- Edge Computing – This is one of the fastest growing and hottest segments of the industry. The proliferation of edges is ensuring the “push” of data and applications back out to the customer as compute becomes more affordable at a power that can enable AI, ML and real-time analytics. HCI is an enabling technology for edge computing that brings the power of the data center to the edge in an affordable, compact package that’s easy to deploy, manage and scale, without the need for IT specialists.
- Container and App Development – While modern cloud-native applications are designed with cloud services in mind, organizations still need an enterprise-grade, production-quality persistent state for cloud-native applications, including support for data integrity and security, storage management, and data protection. With HCI, users can consolidate both traditional applications and new-generation applications on the same cluster.
- Disaster Recovery (DR) and Business Continuity Planning (BCP) – DR and BCP are an essential, but often overlooked, portion of running a business operation. The insurance policy of protecting and mitigating against an ever-increasing tide of external and internal risks can sometimes be costly and time-consuming to implement. HCI can reduce the strain on resources and provide flexibility in deploying the right solution to the right workload to ensure extremely low recovery point objectives (RPO) and recovery time objectives (RTO).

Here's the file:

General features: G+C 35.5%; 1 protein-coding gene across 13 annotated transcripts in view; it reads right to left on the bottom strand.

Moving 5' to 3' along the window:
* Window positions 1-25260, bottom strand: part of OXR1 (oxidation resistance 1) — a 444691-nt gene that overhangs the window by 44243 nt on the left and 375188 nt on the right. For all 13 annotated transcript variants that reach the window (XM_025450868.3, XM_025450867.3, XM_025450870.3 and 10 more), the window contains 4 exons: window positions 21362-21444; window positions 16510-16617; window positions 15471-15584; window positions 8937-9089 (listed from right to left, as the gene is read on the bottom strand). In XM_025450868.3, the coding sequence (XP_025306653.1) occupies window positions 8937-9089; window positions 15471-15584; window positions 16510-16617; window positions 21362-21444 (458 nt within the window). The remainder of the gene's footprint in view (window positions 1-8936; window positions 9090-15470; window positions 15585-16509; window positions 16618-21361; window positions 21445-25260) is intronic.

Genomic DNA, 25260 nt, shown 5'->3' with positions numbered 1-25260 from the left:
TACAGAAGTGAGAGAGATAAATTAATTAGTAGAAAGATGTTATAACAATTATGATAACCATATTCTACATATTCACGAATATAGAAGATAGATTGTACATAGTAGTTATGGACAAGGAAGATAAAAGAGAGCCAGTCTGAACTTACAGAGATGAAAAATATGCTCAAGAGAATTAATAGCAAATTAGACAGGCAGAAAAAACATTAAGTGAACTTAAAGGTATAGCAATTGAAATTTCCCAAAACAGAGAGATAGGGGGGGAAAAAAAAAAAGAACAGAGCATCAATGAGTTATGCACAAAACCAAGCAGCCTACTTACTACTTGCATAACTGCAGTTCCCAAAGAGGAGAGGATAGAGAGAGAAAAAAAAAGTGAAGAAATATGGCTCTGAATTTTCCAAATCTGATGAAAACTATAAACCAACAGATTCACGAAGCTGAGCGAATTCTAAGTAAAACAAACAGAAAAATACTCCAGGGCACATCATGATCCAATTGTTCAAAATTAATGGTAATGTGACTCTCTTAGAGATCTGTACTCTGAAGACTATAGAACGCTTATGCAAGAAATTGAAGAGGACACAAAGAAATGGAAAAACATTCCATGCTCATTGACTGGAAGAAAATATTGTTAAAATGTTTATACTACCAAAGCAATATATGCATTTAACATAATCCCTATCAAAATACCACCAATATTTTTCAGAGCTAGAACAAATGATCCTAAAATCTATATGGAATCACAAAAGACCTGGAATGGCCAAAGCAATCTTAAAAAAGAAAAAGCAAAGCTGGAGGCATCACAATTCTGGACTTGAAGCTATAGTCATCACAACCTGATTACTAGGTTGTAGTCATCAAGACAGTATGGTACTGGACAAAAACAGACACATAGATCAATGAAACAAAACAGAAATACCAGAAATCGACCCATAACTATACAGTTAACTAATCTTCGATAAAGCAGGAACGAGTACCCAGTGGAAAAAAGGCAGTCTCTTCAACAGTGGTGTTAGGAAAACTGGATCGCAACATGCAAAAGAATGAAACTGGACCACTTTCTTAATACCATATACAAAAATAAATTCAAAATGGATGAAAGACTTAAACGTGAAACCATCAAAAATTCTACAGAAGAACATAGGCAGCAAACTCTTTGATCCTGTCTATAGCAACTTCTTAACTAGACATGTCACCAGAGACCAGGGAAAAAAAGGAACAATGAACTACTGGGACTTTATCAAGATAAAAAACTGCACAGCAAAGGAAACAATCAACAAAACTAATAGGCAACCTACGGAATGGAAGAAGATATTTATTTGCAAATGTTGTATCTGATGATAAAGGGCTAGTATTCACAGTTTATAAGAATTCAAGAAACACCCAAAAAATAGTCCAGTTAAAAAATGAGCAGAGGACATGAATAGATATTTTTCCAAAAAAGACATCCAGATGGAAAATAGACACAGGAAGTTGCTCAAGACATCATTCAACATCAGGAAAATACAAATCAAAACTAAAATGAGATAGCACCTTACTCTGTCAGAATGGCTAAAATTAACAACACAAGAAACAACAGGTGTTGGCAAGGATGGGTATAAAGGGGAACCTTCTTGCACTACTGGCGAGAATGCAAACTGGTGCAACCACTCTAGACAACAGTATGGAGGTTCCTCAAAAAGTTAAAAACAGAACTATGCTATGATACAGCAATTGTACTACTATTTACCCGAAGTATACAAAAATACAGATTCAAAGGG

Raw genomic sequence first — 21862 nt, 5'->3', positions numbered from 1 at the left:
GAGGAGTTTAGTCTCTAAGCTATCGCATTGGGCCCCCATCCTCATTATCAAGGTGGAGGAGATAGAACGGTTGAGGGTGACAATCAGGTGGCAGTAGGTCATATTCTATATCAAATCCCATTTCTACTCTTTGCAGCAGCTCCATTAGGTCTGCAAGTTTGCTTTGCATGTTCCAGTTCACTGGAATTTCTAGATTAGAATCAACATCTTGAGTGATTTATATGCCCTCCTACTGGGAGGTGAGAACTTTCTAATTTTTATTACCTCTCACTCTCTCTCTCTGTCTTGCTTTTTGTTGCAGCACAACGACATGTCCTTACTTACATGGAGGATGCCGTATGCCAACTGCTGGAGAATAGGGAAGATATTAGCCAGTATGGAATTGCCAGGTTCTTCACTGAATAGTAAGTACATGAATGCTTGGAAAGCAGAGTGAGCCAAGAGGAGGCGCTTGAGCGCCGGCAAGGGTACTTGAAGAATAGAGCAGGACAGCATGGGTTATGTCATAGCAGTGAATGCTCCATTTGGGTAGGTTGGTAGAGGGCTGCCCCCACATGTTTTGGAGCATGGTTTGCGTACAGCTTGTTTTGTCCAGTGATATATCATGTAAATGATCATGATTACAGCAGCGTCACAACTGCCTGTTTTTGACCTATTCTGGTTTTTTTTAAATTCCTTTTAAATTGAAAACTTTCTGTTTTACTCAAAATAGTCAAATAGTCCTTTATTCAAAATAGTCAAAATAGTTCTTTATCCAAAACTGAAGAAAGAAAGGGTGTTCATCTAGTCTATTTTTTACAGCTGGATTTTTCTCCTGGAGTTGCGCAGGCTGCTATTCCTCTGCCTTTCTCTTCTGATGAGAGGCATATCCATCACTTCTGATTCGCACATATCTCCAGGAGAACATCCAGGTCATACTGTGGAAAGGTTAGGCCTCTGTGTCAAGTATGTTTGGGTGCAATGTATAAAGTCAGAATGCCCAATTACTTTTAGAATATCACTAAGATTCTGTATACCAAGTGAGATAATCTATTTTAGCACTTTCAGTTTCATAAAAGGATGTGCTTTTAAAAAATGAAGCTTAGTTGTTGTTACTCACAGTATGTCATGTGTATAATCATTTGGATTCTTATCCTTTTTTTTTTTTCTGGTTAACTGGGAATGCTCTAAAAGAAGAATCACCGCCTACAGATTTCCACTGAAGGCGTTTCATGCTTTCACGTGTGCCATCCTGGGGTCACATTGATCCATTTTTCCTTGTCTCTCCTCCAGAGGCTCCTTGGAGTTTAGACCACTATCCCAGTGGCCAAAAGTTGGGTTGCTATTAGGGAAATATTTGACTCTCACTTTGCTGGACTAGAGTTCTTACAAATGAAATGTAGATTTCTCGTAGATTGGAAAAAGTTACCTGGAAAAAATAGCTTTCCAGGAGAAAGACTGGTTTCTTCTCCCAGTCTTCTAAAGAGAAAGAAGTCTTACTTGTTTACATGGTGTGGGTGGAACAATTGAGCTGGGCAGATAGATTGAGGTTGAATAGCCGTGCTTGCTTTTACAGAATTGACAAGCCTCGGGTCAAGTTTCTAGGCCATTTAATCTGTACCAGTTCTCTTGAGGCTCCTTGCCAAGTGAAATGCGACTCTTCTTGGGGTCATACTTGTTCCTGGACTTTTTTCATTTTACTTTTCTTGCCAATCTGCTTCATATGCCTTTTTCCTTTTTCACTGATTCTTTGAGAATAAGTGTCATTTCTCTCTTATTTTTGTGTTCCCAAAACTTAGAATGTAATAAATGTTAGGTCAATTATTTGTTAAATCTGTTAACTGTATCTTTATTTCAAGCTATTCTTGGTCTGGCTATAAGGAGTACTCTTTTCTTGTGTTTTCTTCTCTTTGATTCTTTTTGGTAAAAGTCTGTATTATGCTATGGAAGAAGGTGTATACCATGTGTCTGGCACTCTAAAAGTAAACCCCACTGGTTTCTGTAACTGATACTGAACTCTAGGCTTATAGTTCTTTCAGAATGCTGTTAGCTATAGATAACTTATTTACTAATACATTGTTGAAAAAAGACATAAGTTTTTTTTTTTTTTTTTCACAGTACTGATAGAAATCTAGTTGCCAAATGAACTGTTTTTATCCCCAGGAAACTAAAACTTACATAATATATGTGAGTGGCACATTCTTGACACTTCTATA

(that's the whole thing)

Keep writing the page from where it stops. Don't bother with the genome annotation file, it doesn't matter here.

Integrated solutions, like VCF on VxRail, truly deliver on the promise of hyperconverged infrastructure. They allow organizations to optimize resources, reduce complexity, lower costs, increase agility and accelerate development cycles. As IT leaders address current challenges and prepare for the future, it’s clear there are many benefits to moving some business-critical applications to HCI. In addition, an increasing number of organizations are seeing the unique advantages of HCI for use cases such as hybrid cloud, edge computing, containers and application development, and disaster recovery.
WWT’s partnerships with Dell Technologies and VMware allows us to combine best-of-breed technologies, industry and customer relationships, expertise, resources, and years of experience to rapidly deploy and successfully complete projects that deliver business outcomes for our customers. We believe our partnerships truly make us better together.